“It brings IT and security data together,” Qualys Product Management Director Jimmy Graham said during the webcast, titled “Prioritization of Vulnerabilities in a Modern IT Environment.”
The data, which is fed into the Qualys Cloud Platform for aggregation, indexing, correlation, and analysis, is continuously collected and updated using a variety of sensors, including:
- Physical and virtual appliances that scan IT assets located on-premises, in private clouds, or in virtualized environments
- Cloud appliances that remotely scan your infrastructure-as-a-service (IaaS) and platform-as-a-service (PaaS) instances in commercial cloud computing platforms
- Lightweight, all-purpose cloud agents installed on IT assets that continuously monitor them
The data is made searchable via AssetView’s search engine using ad-hoc queries. In addition, any query can be turned into interactive, continuously updated widgets in AssetView’s customizable and dynamic dashboards. You can also generate detailed and custom-tailored reports.
This inventory provides both a complete “horizontal” list of IT assets as well as deep “vertical” details for each asset, including hardware specs, installed software, network connections, approved users, applied patches, and open vulnerabilities.
In addition, Qualys AssetView lets you assign criticality rankings to assets, since not all assets carry the same weight within your organization. Qualys lets you tag your assets, so you put relevant labels on them in the inventory and organize them in multiple ways.
Qualys Vulnerability Management
Qualys Vulnerability Management provides continuous, comprehensive coverage and visibility, as well as constant monitoring and alerts, in a way that makes vulnerability assessment effective in a “perimeter-less world,” according to Graham.
“We call that ‘perimeter-less world’ because we collect vulnerabilities from on premises devices, and from private and public clouds. Through the agent, we can collect vulnerability information from roaming devices like laptops that employees may be using in a coffee shop or at home,” he said.
Qualys VM maps all assets on the network, detailing their OS, ports, services and certificates, and scans them for vulnerabilities with Six Sigma 99.99966 percent accuracy. It assigns remediation tickets, manages exceptions, lists patches for each host, and integrates with existing IT ticketing systems.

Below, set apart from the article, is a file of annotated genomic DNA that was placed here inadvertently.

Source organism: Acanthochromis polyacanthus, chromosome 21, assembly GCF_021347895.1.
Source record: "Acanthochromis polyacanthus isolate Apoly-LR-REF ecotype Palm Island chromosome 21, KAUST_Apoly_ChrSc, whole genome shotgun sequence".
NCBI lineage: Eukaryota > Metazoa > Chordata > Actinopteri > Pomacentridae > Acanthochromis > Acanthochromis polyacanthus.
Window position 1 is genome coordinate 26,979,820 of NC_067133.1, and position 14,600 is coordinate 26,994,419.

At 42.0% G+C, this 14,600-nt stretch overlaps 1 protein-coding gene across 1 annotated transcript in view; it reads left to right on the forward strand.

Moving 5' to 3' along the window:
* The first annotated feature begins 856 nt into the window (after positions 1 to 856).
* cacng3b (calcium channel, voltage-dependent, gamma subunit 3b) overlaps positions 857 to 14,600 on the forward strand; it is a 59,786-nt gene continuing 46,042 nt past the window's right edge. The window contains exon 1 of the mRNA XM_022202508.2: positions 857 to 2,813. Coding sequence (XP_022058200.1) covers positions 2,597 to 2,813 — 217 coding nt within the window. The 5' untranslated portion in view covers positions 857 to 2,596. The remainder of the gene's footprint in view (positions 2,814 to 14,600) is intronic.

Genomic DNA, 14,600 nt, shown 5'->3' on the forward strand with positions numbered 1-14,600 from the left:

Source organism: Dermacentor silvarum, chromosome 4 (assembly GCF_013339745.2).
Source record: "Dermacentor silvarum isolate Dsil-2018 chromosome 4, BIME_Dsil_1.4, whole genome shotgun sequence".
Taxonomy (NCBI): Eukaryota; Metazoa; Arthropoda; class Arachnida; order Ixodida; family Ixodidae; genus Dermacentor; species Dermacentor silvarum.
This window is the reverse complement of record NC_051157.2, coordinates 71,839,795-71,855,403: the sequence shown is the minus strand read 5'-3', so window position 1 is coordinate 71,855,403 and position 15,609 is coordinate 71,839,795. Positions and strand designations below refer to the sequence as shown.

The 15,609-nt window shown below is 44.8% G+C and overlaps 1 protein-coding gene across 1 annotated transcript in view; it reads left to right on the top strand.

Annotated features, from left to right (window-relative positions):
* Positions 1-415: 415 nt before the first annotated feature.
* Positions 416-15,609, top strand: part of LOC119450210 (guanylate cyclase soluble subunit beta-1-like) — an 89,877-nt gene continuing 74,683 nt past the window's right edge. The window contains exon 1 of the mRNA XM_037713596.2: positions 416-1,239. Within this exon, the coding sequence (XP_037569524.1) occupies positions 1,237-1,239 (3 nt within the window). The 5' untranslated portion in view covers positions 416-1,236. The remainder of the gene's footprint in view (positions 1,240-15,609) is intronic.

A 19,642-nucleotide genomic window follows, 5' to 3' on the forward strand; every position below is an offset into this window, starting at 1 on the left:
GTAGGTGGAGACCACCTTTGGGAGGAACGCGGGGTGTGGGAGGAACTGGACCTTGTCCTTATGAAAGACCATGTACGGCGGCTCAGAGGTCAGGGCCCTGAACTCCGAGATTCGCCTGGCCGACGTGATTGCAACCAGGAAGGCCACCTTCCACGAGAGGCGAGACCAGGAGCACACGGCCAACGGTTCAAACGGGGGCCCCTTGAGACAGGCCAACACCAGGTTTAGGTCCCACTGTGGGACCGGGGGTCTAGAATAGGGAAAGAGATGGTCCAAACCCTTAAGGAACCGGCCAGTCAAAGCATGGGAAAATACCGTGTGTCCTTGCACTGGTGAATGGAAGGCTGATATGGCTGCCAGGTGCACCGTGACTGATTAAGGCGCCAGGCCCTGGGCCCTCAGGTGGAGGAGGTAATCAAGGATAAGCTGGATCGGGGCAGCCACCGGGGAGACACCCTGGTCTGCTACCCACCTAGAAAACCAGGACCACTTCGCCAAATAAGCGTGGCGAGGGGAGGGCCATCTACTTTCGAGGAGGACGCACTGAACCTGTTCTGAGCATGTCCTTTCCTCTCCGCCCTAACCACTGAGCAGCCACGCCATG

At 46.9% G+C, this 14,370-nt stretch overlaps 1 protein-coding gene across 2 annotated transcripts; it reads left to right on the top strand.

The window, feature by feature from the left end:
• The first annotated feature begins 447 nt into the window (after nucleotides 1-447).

In addition, VM generates comprehensive reports customized for different recipients — like IT pros, business executives or auditors — and incorporates context and insight, including progress against goals. Via VM’s APIs, the reporting data can be integrated with other security and compliance systems.
When VM is paired with the Qualys Continuous Monitoring (CM) app, you’ll be alerted about potential threats — such as new hosts/OSes, expiring certificates, unexpected open ports and unauthorized software — so problems can be tackled before turning into breaches.
Qualys Threat Protection
To prioritize remediation work, you must continuously correlate vulnerability disclosures with your organization’s IT asset inventory, so that you get a clear picture of the vulnerabilities that exist in each IT asset.
This is what Qualys Threat Protection (TP) does, and more.
Qualys TP continuously correlates external real-time threat indicators (RTIs) against your internal vulnerabilities and IT asset data, so you can take full control of evolving threats and identify what to remediate first.
“What ties this all together is Qualys Threat Protection,” Graham said.
RTIs add valuable context to a vulnerability, such as whether:
- It’s being actively attacked in the wild
- There’s an exploit kit available for it
- It can lead to high data loss or to a denial of service attack
- It’s a “zero day” with no patch available
Regarding IT assets, you should consider factors such as their role in business operations, their interconnectedness with other assets, their Internet exposure and their user base.
Out of this type of in-depth analysis will emerge a clear picture of your threat landscape, and based on it, you’ll be able to come up with an accurate remediation plan.
Qualys TP features include:
- Robust Data Analysis
Qualys TP continuously correlates external threat information against your vulnerabilities and IT asset inventory, leveraging Qualys Cloud Platform’s robust back-end engine to automate this large-scale and intensive data analysis process.
- Live Threat Intelligence Feed
As Qualys engineers continuously validate and rate new threats from internal and external sources, Qualys TP’s Live Threat Intelligence Feed displays the latest vulnerability disclosures and maps them to your impacted IT assets. You can see the number of assets affected by each threat, and drill down into asset details.
Qualys Threat Protection, working in tandem with Qualys AssetView and Qualys Vulnerability Management, helps you to proactively and continuously detect assets and vulnerabilities, and prioritize remediation in your IT environment.
Watch a recording of the webcast, which has a lot more details, a demo of Qualys Threat Protection, and a Q&A session with the audience.